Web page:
Now that lockdown measures are beginning to ease and the prospect of meeting up with friends and family in a restaurant or having a drink in a pub has arrived, businesses are planning for what a return to the workplace will look like.
But as lockdown measures gradually begin to ease and we all start to look towards the future, businesses are and have been continually pondering and planning for what a return to the workplace will look like.
As financial pressures mount, one of the burning questions for many business seems to be ‘well, we’ve managed to keep people working from home successfully during lockdown, do I really need that shiny new large office space in the city centre which takes a big chunk of my balance sheet?’ This is a question with a different answer depending hugely on the sector the business operates in, not least in the science and technology sector where working from home is near on impossible. Could it be that sci-tech businesses fill the gap in the potential downturn in demand for working space from traditional office based businesses?
Nobody could have escaped the rapid advent of technology in recent years and how the sector is fast becoming a major part of the UK economy. In the last few months, we can only be eternally grateful for the existence of technology during lockdown, enabling work to continue for many businesses and social relationships to be maintained and cultivated. Even our previously labelled, self-styled ‘technology dinosaurs’ of parents and grandparents have to admit that they couldn’t have managed without technology and are now up there as Zoom experts!
Indeed in the Knight Frank’s inaugural ‘Future of our cities’ report, it reported a domination by the tech sector in the take up of office space in the first three quarters of 2019 of 23% of the market with the continuing growth of regional hot spots, representing growth in the sector in the UK’s regional cities from 15 to 23% in 4 years.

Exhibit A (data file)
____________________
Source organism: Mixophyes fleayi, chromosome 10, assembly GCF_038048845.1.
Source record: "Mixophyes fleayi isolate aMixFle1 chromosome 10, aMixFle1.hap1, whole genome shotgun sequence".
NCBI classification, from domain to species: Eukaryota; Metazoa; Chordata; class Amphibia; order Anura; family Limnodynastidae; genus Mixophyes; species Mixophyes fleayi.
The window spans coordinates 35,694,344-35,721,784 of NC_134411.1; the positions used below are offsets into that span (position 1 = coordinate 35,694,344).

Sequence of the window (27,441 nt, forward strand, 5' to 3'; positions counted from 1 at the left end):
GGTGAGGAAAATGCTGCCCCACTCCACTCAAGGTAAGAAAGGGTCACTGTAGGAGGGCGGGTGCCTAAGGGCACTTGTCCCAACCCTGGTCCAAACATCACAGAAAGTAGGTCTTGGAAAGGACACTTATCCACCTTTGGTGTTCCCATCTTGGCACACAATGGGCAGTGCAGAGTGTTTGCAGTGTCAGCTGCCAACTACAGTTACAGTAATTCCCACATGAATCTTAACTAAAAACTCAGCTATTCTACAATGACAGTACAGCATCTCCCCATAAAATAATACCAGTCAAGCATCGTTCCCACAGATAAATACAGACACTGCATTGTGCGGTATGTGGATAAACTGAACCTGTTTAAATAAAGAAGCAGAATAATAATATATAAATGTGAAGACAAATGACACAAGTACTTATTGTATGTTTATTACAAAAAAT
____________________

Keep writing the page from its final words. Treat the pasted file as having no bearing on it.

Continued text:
With growth in the industry still predicted to rise post Covid-19 and hopefully the sector playing a pivotal role in trying to restore the UK economy, could it be that these sci-tech companies drive the need for office space? After all, laboratory environments can’t really be recreated in the home – pure physical space for one being one of a large number of factors driving external premises need. The phrase ‘less is more’ can’t really be said to apply to laboratory or scientific research type premises. Space is key to these businesses in not only housing equipment, but also as the demand for larger working spaces could become even greater with social distancing measures set to stay with us for the foreseeable future. For sci-tech businesses, it isn’t just a case of limiting the number of workers on site and employing shift work type patterns (as has been suggested in other sectors to limit employee contact). Many laboratory operations need a minimum number of staff on the floor to actually operate machinery and undertake testing and analysis, meaning that greater space requirements may be pivotal to those businesses.
Research by Bidwells and published in their recent report ‘Oxford-Cambridge Arc Beyond the Covid-19 Crisis’, has revealed that up to 20 million sq ft of new lab and office space will be required in the Arc within the next two decades to keep pace with soaring demand, twice the volume of the previous 20 years. In 2018, the number of people working in the sci-tech sector across the Oxford-Cambridge Arc rose by 6.1% with an increase of 27% in Cambridge.
The ongoing Covid-19 epidemic has really highlighted and brought to the fore the importance of life science and health research and development companies. The NHS, now firmly cemented as a rightly deserved ‘national hero’ will hopefully get the recognition and investment it deserves, which will likely cause an acceleration in the convergence of technology and life sciences. Hopefully as these smart businesses return to working spaces, technology will develop around the buildings too – we have already seen the suggestion of greater development of ‘smart buildings’ such as in Silicon Valley with the proposed introduction of entry barriers to check temperature on arrival and the use of health checklists to minimise potential exposure to the virus for employees.
Whilst it seems at the moment that everything is unclear with no fixed or clear predictions of what a post lockdown world will look like, one thing is for certain – technology is going nowhere and will shape the very existence of our society to come.
Partner, Real Estate at Mills & Reeve